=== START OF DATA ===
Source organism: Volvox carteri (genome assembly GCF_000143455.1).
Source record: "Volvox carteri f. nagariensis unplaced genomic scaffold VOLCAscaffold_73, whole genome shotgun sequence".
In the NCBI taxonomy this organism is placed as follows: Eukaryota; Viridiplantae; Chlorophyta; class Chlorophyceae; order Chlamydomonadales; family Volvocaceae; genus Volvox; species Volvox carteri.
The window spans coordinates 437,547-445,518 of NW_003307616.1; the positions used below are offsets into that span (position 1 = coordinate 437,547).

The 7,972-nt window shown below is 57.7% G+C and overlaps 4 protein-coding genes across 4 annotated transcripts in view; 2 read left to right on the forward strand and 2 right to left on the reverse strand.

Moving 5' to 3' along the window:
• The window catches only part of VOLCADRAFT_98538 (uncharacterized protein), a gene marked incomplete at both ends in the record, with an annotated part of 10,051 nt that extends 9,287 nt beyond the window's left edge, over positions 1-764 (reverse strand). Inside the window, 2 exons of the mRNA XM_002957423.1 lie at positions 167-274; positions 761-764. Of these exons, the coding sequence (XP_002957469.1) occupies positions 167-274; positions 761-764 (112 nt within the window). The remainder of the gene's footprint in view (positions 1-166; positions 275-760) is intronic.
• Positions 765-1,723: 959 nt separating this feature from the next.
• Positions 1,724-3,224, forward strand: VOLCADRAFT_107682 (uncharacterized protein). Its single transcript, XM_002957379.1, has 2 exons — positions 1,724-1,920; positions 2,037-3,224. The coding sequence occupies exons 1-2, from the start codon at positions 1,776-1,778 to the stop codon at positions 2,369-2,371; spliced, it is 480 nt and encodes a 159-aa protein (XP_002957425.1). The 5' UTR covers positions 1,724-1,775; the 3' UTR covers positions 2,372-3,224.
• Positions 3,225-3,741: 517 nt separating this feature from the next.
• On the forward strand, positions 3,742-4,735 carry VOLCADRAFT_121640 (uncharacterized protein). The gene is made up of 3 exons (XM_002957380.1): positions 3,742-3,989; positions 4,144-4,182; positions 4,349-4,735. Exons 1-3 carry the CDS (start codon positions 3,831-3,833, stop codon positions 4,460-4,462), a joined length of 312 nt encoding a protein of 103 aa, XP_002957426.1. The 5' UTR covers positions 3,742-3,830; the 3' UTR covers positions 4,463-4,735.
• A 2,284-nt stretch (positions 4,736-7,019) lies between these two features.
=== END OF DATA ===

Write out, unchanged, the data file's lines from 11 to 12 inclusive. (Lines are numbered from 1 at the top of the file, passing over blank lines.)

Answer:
• On the forward strand, positions 3,742-4,735 carry VOLCADRAFT_121640 (uncharacterized protein). The gene is made up of 3 exons (XM_002957380.1): positions 3,742-3,989; positions 4,144-4,182; positions 4,349-4,735. Exons 1-3 carry the CDS (start codon positions 3,831-3,833, stop codon positions 4,460-4,462), a joined length of 312 nt encoding a protein of 103 aa, XP_002957426.1. The 5' UTR covers positions 3,742-3,830; the 3' UTR covers positions 4,463-4,735.
• A 2,284-nt stretch (positions 4,736-7,019) lies between these two features.